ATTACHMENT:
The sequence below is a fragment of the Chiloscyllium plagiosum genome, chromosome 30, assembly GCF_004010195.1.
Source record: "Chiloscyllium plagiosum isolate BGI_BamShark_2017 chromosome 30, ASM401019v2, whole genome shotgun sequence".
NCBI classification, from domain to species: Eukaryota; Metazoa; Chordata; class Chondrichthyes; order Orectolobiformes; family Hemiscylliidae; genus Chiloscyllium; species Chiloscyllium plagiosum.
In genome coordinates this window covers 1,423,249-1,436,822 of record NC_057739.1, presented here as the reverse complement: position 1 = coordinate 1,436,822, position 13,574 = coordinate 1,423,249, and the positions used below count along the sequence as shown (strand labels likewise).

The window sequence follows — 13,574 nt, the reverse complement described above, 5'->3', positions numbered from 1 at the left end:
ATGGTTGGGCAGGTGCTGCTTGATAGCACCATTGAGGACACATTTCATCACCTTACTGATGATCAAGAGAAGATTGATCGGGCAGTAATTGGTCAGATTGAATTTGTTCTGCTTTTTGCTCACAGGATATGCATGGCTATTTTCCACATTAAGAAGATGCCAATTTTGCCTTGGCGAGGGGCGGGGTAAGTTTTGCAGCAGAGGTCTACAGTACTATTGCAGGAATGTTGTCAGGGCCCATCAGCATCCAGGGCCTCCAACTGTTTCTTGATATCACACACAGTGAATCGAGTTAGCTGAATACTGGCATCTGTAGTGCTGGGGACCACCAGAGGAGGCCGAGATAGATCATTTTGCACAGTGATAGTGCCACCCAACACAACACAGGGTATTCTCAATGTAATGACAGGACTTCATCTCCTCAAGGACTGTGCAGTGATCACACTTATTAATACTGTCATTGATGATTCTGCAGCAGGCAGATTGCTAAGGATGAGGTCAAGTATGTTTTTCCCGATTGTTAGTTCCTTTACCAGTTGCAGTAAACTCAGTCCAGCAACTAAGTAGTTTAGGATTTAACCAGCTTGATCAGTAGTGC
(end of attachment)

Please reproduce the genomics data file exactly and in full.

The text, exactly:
The sequence below is a fragment of the Chiloscyllium plagiosum genome, chromosome 30, assembly GCF_004010195.1.
Source record: "Chiloscyllium plagiosum isolate BGI_BamShark_2017 chromosome 30, ASM401019v2, whole genome shotgun sequence".
NCBI classification, from domain to species: Eukaryota; Metazoa; Chordata; class Chondrichthyes; order Orectolobiformes; family Hemiscylliidae; genus Chiloscyllium; species Chiloscyllium plagiosum.
In genome coordinates this window covers 1,423,249-1,436,822 of record NC_057739.1, presented here as the reverse complement: position 1 = coordinate 1,436,822, position 13,574 = coordinate 1,423,249, and the positions used below count along the sequence as shown (strand labels likewise).

The window sequence follows — 13,574 nt, the reverse complement described above, 5'->3', positions numbered from 1 at the left end:
ATGGTTGGGCAGGTGCTGCTTGATAGCACCATTGAGGACACATTTCATCACCTTACTGATGATCAAGAGAAGATTGATCGGGCAGTAATTGGTCAGATTGAATTTGTTCTGCTTTTTGCTCACAGGATATGCATGGCTATTTTCCACATTAAGAAGATGCCAATTTTGCCTTGGCGAGGGGCGGGGTAAGTTTTGCAGCAGAGGTCTACAGTACTATTGCAGGAATGTTGTCAGGGCCCATCAGCATCCAGGGCCTCCAACTGTTTCTTGATATCACACACAGTGAATCGAGTTAGCTGAATACTGGCATCTGTAGTGCTGGGGACCACCAGAGGAGGCCGAGATAGATCATTTTGCACAGTGATAGTGCCACCCAACACAACACAGGGTATTCTCAATGTAATGACAGGACTTCATCTCCTCAAGGACTGTGCAGTGATCACACTTATTAATACTGTCATTGATGATTCTGCAGCAGGCAGATTGCTAAGGATGAGGTCAAGTATGTTTTTCCCGATTGTTAGTTCCTTTACCAGTTGCAGTAAACTCAGTCCAGCAACTAAGTAGTTTAGGATTTAACCAGCTTGATCAGTAGTGC